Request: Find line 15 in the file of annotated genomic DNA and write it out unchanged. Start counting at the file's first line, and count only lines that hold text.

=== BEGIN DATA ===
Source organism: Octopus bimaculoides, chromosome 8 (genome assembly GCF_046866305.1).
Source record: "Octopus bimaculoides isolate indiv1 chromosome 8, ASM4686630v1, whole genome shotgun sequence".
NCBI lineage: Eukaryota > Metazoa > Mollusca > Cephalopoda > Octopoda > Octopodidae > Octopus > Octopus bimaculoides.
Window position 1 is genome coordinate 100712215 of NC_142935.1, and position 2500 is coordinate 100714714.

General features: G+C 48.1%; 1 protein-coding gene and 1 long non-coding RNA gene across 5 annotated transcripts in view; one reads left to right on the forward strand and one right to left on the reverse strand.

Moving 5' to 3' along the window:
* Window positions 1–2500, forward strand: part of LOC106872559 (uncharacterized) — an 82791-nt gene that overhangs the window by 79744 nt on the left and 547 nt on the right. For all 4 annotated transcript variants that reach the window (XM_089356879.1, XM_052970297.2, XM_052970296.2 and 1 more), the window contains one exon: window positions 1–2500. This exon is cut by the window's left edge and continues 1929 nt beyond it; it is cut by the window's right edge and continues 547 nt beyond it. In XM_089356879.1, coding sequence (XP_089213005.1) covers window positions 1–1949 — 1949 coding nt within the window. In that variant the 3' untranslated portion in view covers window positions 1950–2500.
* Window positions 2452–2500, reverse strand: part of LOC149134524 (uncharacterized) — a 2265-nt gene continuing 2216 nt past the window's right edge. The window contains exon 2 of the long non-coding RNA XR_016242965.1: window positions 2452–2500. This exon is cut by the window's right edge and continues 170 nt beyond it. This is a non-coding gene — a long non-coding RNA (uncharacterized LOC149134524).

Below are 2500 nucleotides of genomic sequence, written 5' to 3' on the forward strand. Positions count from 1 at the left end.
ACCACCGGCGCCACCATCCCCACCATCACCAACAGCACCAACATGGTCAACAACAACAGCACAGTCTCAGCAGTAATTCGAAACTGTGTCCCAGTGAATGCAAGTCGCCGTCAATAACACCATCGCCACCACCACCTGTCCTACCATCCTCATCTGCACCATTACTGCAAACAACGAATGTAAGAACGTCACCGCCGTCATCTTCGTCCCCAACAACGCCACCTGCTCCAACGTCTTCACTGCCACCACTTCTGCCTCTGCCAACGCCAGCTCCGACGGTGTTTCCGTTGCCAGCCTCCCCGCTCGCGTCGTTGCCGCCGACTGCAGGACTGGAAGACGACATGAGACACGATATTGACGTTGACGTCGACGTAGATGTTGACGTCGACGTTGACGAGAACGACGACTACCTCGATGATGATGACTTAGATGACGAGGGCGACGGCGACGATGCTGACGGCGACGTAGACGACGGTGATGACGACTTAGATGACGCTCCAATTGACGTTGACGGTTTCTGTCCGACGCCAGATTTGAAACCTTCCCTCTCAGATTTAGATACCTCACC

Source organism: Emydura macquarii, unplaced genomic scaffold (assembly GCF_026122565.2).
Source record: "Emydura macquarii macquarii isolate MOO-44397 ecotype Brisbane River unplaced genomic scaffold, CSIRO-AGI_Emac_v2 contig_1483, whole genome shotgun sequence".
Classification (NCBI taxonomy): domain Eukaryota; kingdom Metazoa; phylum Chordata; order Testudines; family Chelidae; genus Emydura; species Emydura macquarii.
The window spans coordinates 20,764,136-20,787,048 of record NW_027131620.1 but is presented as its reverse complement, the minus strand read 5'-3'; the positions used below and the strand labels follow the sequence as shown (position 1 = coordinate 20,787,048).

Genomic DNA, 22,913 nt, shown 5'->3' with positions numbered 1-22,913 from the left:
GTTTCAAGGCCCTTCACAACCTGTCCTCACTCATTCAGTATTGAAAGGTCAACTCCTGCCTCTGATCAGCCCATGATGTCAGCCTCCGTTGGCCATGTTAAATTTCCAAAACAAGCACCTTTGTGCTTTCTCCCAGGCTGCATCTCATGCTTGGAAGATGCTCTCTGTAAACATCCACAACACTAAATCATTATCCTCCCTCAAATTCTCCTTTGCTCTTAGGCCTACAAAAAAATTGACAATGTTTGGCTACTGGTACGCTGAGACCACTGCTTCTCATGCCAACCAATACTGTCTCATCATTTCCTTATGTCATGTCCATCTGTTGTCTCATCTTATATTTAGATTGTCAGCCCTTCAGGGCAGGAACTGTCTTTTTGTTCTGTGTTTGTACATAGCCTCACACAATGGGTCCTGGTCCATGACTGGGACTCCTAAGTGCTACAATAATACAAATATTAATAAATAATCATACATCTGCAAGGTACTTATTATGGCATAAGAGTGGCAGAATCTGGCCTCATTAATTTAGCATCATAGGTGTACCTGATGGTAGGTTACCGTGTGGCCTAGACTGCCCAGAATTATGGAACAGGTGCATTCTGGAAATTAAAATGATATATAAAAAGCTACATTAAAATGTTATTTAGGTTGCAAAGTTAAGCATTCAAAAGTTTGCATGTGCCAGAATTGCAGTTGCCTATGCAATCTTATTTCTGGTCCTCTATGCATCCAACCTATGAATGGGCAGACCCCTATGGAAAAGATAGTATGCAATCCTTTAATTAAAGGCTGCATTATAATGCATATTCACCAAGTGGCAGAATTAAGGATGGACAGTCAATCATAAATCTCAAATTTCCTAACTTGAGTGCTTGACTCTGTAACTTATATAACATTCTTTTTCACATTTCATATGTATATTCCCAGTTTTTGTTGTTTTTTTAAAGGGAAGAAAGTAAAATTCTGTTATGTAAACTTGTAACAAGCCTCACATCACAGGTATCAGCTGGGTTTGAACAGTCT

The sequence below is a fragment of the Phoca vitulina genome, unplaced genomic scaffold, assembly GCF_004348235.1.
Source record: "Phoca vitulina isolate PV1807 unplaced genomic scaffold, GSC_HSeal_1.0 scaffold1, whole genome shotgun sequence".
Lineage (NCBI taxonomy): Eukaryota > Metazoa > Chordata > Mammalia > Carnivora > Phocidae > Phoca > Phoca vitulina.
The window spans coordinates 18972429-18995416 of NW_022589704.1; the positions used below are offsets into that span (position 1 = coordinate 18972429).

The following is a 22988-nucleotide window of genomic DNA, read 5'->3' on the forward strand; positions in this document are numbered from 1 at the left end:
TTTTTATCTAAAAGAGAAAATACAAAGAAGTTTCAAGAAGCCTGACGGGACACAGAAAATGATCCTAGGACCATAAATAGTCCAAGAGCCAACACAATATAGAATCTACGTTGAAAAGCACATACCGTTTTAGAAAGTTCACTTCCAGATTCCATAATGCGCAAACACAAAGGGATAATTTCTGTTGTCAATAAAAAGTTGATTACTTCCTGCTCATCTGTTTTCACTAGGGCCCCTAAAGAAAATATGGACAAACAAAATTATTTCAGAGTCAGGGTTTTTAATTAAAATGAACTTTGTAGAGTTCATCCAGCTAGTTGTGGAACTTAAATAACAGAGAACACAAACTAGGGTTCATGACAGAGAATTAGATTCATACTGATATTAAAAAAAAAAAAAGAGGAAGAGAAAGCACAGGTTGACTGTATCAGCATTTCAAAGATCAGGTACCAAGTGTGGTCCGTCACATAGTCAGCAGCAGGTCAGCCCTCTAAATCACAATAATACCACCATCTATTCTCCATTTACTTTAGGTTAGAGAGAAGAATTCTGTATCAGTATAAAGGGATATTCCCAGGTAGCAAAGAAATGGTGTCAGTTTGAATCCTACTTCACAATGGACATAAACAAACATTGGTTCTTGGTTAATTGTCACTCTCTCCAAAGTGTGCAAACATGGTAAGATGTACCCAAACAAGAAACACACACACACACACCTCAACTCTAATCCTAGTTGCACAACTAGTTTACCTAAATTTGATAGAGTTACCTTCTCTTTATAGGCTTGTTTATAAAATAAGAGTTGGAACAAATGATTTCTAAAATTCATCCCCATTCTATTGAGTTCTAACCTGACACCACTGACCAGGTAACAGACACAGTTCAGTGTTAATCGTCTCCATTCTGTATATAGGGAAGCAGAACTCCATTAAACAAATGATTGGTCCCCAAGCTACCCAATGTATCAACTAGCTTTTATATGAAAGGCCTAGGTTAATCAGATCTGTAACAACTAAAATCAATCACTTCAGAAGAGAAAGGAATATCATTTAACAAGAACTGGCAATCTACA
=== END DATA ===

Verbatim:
Genomic DNA, 22,913 nt, shown 5'->3' with positions numbered 1-22,913 from the left: